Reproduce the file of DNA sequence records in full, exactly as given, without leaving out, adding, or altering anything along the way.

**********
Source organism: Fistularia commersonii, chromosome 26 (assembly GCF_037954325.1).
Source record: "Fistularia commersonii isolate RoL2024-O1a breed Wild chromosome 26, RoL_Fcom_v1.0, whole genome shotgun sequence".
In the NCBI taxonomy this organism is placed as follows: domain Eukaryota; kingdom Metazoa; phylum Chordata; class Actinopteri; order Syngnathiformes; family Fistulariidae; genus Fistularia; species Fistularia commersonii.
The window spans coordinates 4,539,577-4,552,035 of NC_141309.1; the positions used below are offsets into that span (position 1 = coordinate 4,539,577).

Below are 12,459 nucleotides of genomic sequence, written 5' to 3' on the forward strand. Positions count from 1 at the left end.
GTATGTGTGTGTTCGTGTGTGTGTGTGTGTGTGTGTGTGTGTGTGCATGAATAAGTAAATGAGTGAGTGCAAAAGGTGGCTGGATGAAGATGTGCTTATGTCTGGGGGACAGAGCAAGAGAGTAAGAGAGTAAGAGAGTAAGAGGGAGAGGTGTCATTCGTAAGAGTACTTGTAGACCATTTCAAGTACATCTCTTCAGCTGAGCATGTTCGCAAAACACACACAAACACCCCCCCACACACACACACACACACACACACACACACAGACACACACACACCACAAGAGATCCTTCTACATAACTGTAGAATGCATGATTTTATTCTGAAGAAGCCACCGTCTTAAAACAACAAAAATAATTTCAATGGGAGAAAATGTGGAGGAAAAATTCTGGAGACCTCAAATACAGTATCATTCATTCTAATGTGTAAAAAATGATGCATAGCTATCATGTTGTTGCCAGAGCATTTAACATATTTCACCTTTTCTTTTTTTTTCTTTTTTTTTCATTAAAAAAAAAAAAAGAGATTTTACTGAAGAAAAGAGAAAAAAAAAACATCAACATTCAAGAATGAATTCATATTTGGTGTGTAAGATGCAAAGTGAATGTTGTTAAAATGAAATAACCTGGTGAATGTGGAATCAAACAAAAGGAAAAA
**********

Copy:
Source organism: Fistularia commersonii, chromosome 26 (assembly GCF_037954325.1).
Source record: "Fistularia commersonii isolate RoL2024-O1a breed Wild chromosome 26, RoL_Fcom_v1.0, whole genome shotgun sequence".
In the NCBI taxonomy this organism is placed as follows: domain Eukaryota; kingdom Metazoa; phylum Chordata; class Actinopteri; order Syngnathiformes; family Fistulariidae; genus Fistularia; species Fistularia commersonii.
The window spans coordinates 4,539,577-4,552,035 of NC_141309.1; the positions used below are offsets into that span (position 1 = coordinate 4,539,577).

Below are 12,459 nucleotides of genomic sequence, written 5' to 3' on the forward strand. Positions count from 1 at the left end.
GTATGTGTGTGTTCGTGTGTGTGTGTGTGTGTGTGTGTGTGTGTGCATGAATAAGTAAATGAGTGAGTGCAAAAGGTGGCTGGATGAAGATGTGCTTATGTCTGGGGGACAGAGCAAGAGAGTAAGAGAGTAAGAGAGTAAGAGGGAGAGGTGTCATTCGTAAGAGTACTTGTAGACCATTTCAAGTACATCTCTTCAGCTGAGCATGTTCGCAAAACACACACAAACACCCCCCCACACACACACACACACACACACACACACACAGACACACACACACCACAAGAGATCCTTCTACATAACTGTAGAATGCATGATTTTATTCTGAAGAAGCCACCGTCTTAAAACAACAAAAATAATTTCAATGGGAGAAAATGTGGAGGAAAAATTCTGGAGACCTCAAATACAGTATCATTCATTCTAATGTGTAAAAAATGATGCATAGCTATCATGTTGTTGCCAGAGCATTTAACATATTTCACCTTTTCTTTTTTTTTCTTTTTTTTTCATTAAAAAAAAAAAAAGAGATTTTACTGAAGAAAAGAGAAAAAAAAAACATCAACATTCAAGAATGAATTCATATTTGGTGTGTAAGATGCAAAGTGAATGTTGTTAAAATGAAATAACCTGGTGAATGTGGAATCAAACAAAAGGAAAAA